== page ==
A: As Newport Beach’s finance director, I serve as the chief financial officer for the city and oversee the city’s budget, accounting, financial planning, investing, revenue collection, billing, procurement and other related functions. The city has a number of fiscal policies in place that have been approved by the City Council, which emphasize fiscal conservatism and strong financial management. Ensuring that the city’s financial operations adhere to these policies is a big part of my job, as well as recommending updates to them as circumstances change. Newport Beach is fortunate to have the resources to focus funding on key areas of concern for the city council and the community, and I assist the other city departments in addressing those goals through their operations. Many people may not realize that there is a customer-facing element to the finance department as well. The cashiers who take payments at City Hall, the parking staff throughout the city, and the staff in City Hall who manage short-term lodging permits, business licenses and some other types of permits are all part of the finance department. Delivering good service to the customers interacting with the finance department is a priority for me.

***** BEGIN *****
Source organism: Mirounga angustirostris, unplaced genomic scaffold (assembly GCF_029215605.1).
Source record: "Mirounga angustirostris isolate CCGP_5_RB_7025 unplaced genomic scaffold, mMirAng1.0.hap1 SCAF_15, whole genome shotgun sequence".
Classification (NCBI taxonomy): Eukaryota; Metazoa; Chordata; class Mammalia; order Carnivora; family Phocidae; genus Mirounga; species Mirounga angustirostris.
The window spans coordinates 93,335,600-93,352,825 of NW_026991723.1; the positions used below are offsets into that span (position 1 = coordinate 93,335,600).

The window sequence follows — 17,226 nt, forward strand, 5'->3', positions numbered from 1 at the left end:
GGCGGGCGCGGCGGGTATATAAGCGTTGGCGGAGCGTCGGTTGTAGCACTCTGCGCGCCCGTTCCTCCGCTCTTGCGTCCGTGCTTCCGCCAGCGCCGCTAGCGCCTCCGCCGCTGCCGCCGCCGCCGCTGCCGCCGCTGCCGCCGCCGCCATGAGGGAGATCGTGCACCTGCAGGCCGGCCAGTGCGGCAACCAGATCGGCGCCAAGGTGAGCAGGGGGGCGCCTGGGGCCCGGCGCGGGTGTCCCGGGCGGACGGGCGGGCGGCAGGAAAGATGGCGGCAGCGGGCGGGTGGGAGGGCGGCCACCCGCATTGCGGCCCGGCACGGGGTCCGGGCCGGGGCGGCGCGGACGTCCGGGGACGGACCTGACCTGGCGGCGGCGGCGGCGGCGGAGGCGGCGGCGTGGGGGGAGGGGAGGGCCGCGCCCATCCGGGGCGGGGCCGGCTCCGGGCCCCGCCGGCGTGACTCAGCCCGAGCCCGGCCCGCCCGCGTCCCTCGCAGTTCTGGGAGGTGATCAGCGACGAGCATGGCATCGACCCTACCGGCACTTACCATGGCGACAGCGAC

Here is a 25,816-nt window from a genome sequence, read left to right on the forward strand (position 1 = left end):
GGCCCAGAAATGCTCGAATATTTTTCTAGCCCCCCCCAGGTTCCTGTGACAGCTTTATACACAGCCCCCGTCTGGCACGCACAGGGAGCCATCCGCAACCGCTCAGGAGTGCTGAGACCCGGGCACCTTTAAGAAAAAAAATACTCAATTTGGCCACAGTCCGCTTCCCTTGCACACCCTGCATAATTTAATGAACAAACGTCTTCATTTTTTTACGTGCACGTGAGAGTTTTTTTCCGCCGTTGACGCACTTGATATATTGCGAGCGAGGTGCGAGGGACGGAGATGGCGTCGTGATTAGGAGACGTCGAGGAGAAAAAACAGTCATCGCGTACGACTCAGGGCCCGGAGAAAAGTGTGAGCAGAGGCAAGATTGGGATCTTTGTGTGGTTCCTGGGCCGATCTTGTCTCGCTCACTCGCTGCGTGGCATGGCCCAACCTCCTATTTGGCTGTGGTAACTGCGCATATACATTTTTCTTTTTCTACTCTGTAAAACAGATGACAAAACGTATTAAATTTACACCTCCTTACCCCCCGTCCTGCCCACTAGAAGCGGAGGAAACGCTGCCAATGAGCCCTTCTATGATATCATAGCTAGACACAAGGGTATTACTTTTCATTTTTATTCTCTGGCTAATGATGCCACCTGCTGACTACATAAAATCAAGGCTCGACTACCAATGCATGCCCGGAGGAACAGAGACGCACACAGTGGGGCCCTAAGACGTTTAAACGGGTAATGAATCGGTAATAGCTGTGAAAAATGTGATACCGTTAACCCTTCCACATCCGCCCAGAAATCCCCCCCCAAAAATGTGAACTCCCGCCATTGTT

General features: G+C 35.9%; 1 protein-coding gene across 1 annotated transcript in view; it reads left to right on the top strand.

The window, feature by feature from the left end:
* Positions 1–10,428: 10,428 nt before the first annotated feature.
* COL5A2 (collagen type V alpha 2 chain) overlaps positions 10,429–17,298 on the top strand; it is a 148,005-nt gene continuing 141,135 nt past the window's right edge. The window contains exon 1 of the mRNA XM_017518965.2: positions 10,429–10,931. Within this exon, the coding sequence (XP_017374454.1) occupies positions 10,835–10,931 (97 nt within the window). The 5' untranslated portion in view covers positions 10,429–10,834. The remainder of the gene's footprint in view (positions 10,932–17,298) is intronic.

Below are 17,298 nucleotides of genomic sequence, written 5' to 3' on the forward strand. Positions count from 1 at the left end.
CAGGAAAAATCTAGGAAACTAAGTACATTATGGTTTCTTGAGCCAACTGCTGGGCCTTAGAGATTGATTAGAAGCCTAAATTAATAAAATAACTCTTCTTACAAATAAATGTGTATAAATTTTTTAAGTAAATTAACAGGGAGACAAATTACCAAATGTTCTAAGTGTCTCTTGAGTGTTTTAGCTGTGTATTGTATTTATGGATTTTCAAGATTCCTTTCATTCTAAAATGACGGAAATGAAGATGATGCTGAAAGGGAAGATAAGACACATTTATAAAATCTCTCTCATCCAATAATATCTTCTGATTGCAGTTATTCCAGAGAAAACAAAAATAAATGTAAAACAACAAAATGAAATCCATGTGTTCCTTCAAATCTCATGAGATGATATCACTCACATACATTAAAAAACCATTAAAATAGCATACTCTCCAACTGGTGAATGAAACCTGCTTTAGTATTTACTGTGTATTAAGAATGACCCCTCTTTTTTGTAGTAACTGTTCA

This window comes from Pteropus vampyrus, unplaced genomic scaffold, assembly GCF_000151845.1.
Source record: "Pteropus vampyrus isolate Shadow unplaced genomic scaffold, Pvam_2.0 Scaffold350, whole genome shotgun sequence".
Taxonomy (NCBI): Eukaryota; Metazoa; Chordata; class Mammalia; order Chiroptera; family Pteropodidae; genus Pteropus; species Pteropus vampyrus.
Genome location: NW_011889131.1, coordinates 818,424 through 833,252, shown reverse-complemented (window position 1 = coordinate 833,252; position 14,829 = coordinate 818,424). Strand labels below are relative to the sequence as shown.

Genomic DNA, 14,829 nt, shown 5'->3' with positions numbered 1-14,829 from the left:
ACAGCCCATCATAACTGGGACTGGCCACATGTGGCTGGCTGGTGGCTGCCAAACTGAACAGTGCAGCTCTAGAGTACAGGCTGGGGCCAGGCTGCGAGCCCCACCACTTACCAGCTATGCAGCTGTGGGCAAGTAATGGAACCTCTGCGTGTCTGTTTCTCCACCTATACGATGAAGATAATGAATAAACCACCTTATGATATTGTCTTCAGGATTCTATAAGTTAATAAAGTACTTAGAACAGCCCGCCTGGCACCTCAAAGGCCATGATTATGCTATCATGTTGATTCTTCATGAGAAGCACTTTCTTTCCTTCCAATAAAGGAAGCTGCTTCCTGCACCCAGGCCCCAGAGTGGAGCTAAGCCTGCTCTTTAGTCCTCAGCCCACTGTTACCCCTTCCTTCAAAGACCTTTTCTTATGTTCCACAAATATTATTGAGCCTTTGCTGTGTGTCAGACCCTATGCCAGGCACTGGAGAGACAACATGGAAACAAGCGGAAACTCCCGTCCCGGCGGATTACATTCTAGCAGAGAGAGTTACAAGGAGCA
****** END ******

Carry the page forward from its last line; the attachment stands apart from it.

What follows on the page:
Q: How did COVID impact the Newport Beach city budget and how does it compare to other cities?

A: Newport Beach is fortunate in that over half of the city’s general fund revenue comes from property tax. Property tax revenue has been stable and continued to grow throughout the pandemic, which has insulated Newport Beach somewhat from the severe revenue impacts that some nearby cities have seen. Sales tax revenues, while initially projected to decline rather dramatically, did not fall as far as initially feared and have rebounded as shoppers have become comfortable with venturing out and have shifted some purchases online. The city has not been without budget impacts, however, and the largest portion of the city’s revenue decline was seen in the tax revenue received from hotels. While budget cuts were necessary to offset lost revenues, those cuts were primarily focused on delayed spending for capital projects and one-time budget adjustments that could be made without any service impacts. Throughout the pandemic, the city has taken a cautious approach to spending and has frozen non-essential hiring. Overall, we are very fortunate to have weathered the past year in a strong financial position and on solid footing to move forward as the pandemic subsides. 

Q: What is the outlook for Newport Beach as we emerge from COVID? When can we expect key business sectors like hotels and retail sales to rebound?